It is, therefore, impossible to talk about, engage in and/or succeed in mission without the involvement of the Triune God. Pointedly, Roger Greenway asked, How can Jesus followers ever find the strength and the resources to bring the gospel to so many people in so many places and in the face of so much opposition? So, The Spirit plays an important role in personal salvation, church formation, and the general spread of the gospel. Without Him, it is impossible for individuals or the church to experience revival (Greenway 1999:53). So, God has provided for what is needed to accomplish the task.

Considering the above, this article discusses the third person of the Holy Trinity, the Holy Spirit, highlighting His characteristics as well as His work and power in global evangelisation. This is to remind the reader of the crucial place and role of the Holy Spirit in all mission endeavours and the need to allow Him to do His work. At this point, the person and character of the Holy Spirit will be examined.

The Person and Character of the Holy Spirit

Much has been written and published about the Holy Spirit. The Bible is filled with writings about the Holy Spirits person and activities. Denzil R. Miller, in his book Teaching in the Spirit, highlighted some of Jesus teachings about the Holy Spirit in the New Testament. He taught, for example, that the Holy Spirit will be given to all who ask (Luke 11:5-13) and about the Holy Spirit and salvation (John 3). The Apostles also worked closely with and wrote about the Holy Spirit.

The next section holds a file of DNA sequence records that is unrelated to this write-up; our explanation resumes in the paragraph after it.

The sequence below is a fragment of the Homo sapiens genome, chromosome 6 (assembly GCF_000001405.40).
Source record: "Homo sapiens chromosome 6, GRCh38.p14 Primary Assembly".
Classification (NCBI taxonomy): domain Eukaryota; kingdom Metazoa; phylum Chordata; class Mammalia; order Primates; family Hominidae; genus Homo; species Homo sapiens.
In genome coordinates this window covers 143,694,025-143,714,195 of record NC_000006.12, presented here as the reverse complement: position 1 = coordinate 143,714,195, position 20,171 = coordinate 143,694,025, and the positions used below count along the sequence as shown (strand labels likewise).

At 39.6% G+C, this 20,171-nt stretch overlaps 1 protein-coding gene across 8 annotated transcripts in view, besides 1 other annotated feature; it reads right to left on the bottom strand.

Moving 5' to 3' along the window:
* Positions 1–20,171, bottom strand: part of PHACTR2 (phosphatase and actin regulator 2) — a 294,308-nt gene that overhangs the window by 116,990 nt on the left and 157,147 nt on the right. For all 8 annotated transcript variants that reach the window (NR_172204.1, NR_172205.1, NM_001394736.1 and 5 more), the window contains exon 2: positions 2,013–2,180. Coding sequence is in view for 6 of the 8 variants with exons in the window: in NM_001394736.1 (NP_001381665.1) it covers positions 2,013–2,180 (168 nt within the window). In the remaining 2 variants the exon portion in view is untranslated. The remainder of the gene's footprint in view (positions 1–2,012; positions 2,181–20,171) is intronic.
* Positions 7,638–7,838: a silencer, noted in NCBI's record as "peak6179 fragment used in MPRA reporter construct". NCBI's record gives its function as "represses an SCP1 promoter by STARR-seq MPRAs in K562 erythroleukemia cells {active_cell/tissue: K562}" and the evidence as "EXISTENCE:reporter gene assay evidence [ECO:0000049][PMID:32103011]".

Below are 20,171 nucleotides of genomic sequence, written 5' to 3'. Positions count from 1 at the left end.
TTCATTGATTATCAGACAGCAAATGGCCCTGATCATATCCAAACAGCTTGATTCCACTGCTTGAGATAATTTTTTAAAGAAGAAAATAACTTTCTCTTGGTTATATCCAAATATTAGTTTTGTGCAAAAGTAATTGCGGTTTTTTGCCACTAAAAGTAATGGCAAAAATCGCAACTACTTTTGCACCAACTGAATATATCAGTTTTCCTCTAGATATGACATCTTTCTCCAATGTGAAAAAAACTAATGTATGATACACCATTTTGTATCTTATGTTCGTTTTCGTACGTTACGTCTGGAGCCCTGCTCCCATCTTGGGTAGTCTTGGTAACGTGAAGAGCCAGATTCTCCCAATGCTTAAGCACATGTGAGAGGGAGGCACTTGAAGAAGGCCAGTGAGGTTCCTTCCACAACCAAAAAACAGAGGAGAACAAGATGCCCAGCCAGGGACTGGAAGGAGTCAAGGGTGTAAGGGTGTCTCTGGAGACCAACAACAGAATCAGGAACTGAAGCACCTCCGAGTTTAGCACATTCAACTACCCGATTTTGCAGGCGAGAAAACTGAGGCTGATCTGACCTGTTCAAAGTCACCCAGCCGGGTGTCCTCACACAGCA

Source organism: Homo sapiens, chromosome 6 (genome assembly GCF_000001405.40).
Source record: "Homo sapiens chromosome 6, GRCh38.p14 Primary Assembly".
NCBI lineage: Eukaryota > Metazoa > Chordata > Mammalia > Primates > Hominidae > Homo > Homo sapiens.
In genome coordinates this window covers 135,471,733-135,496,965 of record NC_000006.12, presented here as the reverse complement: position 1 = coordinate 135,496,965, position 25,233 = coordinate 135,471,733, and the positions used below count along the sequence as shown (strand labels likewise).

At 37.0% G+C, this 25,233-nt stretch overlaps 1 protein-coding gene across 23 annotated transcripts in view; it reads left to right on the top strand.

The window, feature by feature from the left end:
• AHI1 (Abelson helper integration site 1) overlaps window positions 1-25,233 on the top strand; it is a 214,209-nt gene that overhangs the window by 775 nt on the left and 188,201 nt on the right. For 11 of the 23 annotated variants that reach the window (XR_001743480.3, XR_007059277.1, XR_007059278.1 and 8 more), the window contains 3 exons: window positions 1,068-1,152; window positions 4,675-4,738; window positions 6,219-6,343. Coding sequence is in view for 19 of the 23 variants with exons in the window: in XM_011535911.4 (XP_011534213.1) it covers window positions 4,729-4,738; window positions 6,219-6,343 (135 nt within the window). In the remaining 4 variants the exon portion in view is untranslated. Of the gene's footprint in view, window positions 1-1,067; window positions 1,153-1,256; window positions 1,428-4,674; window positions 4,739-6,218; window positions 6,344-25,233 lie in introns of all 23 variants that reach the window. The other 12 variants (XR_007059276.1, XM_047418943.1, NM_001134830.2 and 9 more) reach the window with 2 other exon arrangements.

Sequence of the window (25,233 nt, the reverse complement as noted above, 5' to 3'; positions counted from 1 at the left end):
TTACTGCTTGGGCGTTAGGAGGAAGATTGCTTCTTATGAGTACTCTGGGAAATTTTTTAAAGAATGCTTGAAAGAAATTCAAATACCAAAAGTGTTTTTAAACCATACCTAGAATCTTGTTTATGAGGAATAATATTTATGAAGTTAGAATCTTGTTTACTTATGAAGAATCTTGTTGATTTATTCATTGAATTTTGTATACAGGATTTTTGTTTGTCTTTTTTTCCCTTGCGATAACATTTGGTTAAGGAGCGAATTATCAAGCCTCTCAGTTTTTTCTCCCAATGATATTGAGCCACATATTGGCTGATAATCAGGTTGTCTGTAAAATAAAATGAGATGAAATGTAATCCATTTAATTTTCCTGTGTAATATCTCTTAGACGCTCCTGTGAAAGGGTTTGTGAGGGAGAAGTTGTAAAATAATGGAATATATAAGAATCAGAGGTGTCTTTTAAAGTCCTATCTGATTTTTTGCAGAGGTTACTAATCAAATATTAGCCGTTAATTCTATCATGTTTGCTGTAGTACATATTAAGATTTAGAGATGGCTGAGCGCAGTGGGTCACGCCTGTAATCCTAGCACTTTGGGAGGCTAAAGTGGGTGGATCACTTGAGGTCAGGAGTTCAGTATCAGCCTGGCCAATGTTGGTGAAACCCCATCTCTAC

For instance, the Apostle Pauls staggering amount of writing about the Holy Spirit indicates that he always linked everything he did or that happened during his ministry to the place and/or work of the Holy Spirit (Miller, 2017:24). Miller also opined, considering the book of Romans, that if this was a 52-minute sermon, this would mean that in this sermon, Paul mentions the Holy Spirit, on the average, every 1.79 minutes. He further clarified that, however, that Paul did not write this letter to teach about the role of the Holy Spirit in the life of the believer, He wrote to teach about salvation through faith in Jesus Christ. Yet he mentions the Holy Spirit every 1.79 minutes. This same analysis can be done for other letters of Paul and the result will be similar. This underscores the importance, place and role of the Holy Spirit in the life and work of the Church. Thus, it is difficult to find any Christian theological or missiological literature in which there is no mention of the Holy Spirit. As good as this may sound, the Holy Spirit is also the most misunderstood and ignored of the Trinity (Munroe 2007:189), a term Which refers to three distinct divine personalities, each wholly God yet one essence (Winfield 2011:14).